Before discussing the stylistic range used in the presentations, Mejdell clarifies her stylistic analysis on the basis of the notions of 'indicator' and 'marker', as defined by Labov (1972). According to this terminology, 'marker' is a variable which has taken on social evaluation and is perceived at a conscious level. Markers have stylistic value; indicators tend not to. Thus, variants of structural features that are different in SA and EA are indicators of these language forms, while only variants that are perceived as significant by the speakers are stylistic markers.
A central notion is also 'saliency', which as a perceptual phenomenon reflects an awareness of speakers and listeners with regard to certain features and makes these amenable to monitoring and conscious use to a larger extent than features which are less salient. The crux of this distinction has been reflected in a few previous studies on variation in Arabic. Thus, studies on phonological variation show that the SA unvoiced interdental /[t.bar]/ appears to be highly marked for SA, as a matter of fact more marked than its voiced counterpart /[d.bar]/ and other SA variants. In the domain of morphology, the morpheme bi- is one of the most important indicators of Colloquial Arabic, but it appears to have only little stylistic value. It may co-occur with SA verbal forms and other SA features that are quite high on the continuum, without distracting from a style being perceived as elevated. Consequently, it cannot be regarded as a stylistic marker. On the other hand, EA negative particles appear to be perceived as strong EA markers. Another strong marker of colloquial style is the use of the negations mis and ma ... s. In the academic panel discussions analysed by Mejdell, they are avoided by most speakers. Among the other features investigated, the complementizer shows greater variability in use and has weak salience as a colloquial marker; as to pronoun suffixation, its low stylistic salience combined with lesser complexity makes the EA variants more attractive to use than the SA variants, which involve active monitoring of case and mood functions. Further colloquial indicators investigated are the defined article il- and the 3rd p. sing. feminine morpheme -it in the perfect, which have a very low stylistic value.
An interesting factor probably influencing the choice of variants is based on Trudgill's observation (1986) that certain forms are overtly stigmatized because there is a high-status variant of the stigmatized form, and this high-status variant tallies with the orthography while the stigmatized variant does not. Among the variables analyzed by Mejdell, the negations, relatives, and demonstratives have in EA variants that may be avoided in an SA-oriented style because they do not tally with the orthography based on SA variants. On the other hand, the orthographical shapes of the complementizer and pronominal suffixes can be realized as either SA or EA, and the colloquial forms are therefore fully acceptable in rather formal Arabic. For this phenomenon, Mejdell gives a plausible common sense explanation: such visible differences are strongly focused on, and mistakes are corrected in school education, whereas 'mental' colloquial forms which are not reflected in writing would go unnoticed.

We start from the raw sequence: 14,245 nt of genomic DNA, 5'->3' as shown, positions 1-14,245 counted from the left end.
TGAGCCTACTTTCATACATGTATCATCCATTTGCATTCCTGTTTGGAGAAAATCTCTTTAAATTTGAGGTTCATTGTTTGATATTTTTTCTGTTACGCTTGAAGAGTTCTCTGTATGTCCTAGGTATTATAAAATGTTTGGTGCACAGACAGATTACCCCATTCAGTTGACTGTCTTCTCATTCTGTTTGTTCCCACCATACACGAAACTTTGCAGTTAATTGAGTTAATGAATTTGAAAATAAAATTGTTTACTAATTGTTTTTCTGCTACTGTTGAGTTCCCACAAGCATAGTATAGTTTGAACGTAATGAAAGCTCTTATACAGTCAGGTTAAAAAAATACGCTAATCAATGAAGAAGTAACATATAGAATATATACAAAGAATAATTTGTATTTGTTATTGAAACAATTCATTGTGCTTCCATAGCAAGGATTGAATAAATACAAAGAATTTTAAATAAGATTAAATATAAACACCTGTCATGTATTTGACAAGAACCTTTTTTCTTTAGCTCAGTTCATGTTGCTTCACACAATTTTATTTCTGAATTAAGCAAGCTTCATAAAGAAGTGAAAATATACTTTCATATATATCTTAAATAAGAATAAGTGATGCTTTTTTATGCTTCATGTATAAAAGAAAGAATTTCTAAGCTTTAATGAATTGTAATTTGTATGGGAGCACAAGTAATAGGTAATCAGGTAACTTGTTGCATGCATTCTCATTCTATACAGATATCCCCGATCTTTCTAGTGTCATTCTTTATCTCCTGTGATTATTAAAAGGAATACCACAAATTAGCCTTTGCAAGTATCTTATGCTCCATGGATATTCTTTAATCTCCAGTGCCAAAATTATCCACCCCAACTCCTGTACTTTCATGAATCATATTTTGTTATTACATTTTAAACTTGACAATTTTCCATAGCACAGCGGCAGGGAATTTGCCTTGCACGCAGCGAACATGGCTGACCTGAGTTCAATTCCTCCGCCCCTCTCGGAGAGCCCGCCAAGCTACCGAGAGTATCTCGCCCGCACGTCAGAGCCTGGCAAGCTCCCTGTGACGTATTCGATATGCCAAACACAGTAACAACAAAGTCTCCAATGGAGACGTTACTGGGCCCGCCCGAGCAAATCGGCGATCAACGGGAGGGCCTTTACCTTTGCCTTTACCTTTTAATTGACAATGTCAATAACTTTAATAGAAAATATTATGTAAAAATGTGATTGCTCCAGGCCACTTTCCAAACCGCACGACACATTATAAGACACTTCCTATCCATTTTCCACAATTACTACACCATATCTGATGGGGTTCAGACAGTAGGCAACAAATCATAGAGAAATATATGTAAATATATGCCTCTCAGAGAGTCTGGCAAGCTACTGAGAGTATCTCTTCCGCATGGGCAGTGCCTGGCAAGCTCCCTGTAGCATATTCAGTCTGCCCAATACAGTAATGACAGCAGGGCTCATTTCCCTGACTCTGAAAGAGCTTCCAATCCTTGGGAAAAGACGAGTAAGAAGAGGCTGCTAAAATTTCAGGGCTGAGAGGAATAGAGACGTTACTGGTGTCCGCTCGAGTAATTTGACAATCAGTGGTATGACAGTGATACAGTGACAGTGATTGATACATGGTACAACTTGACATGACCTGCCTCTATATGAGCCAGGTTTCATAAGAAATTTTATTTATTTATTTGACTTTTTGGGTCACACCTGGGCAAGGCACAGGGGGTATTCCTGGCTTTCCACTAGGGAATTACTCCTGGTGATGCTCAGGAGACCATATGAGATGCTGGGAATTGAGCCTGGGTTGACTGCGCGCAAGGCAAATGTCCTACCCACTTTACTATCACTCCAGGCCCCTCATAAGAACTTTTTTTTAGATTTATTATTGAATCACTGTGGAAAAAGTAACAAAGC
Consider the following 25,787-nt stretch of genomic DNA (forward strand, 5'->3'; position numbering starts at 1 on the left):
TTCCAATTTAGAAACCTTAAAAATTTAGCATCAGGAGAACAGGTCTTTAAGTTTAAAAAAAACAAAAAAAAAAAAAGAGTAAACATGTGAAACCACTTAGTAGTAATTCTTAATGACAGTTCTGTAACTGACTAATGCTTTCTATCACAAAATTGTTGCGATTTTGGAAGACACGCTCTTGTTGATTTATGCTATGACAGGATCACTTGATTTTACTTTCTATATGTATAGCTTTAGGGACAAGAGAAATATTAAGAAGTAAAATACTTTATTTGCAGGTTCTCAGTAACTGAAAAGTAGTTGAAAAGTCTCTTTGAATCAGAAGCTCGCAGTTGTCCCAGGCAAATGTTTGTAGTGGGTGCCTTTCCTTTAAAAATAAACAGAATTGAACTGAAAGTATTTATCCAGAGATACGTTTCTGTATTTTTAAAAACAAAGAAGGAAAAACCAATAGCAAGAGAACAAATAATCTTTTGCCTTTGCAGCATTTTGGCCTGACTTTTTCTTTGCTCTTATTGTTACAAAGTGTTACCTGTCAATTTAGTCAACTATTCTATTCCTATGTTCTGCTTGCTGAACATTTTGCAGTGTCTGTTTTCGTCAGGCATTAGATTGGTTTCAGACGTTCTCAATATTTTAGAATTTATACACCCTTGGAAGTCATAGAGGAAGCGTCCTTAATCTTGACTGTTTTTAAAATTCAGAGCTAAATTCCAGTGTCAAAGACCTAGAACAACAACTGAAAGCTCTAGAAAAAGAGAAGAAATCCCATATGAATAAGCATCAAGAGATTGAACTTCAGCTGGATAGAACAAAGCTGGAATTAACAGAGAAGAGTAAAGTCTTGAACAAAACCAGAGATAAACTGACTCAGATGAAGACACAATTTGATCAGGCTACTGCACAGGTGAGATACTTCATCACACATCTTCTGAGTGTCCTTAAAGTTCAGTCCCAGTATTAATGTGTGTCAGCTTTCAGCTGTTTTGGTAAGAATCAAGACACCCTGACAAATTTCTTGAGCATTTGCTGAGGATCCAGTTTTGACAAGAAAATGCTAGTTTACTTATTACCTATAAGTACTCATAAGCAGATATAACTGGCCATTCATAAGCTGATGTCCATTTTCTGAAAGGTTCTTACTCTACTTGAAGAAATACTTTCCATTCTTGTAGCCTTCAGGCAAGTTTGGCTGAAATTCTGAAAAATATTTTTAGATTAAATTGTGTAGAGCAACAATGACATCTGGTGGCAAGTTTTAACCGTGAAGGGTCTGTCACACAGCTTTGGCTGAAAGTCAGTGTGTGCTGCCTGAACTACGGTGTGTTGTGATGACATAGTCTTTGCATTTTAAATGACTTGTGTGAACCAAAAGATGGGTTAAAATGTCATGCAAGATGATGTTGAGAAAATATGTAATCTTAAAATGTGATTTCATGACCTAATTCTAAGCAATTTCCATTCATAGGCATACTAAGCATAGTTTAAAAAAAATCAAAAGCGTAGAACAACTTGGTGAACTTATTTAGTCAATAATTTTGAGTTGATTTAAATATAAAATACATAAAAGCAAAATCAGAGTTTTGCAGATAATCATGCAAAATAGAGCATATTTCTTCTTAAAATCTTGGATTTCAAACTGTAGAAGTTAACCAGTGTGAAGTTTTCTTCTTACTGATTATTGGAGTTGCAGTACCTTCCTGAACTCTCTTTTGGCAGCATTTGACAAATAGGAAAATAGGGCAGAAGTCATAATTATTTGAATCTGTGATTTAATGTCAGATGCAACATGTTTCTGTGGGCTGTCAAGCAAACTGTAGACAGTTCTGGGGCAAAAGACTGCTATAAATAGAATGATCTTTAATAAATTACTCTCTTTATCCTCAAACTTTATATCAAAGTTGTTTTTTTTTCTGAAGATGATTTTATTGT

It was hypothesized at the outset that a recurrent situation such as panel presentations in an academic setting would represent a genre. A thorough study proves that the features analyzed show a most uneven distribution of variants across speakers. For example, one speaker does not use any EA negations and hardly any EA demonstratives, while all others use both EA and SA variants of all features. On the other hand, another speaker displays a preference for SA variants in most variables, but frequently uses EA negations. Two of the speakers have a clearly SA-oriented discourse style, while one speaker is obviously EA-oriented. The statistics were complemented by data for some typical EA function words, and the comparison showed the same interspeaker distribution as the analyses of the complementizers, demonstratives, negations, the relative phrase, and pronoun suffixation on verbs and nouns.
It must therefore be concluded that speakers do not respond to a similar setting in a similar way.
Mejdell is, however, not content with this well-based conclusion, which disregards contextual factors. She points out that the situation or context itself is stylistically ambiguous, and accordingly, the speakers have different perceptions about the degree of formality that it represents. As a matter of fact, the two seminars may not be as similar as first assumed, but, due to differences in topic and audience, they rather represent different 'subgenres' of 'academic panel presentations'.
Well versed in sociolinguistic literature, not only concerning Arabic, but languages in common--as is evident from the versatile, relevant references--and using theoretical tools with circumspection, Gunvor Mejdell has written an exemplary study on a most complicated issue. Although based on necessarily limited material, the results of the investigation are convincing, thanks to the skilfully selected linguistic variables, the thoroughness of the theoretical discussion, and the admirable precision in the use of key concepts.
University of Helsinki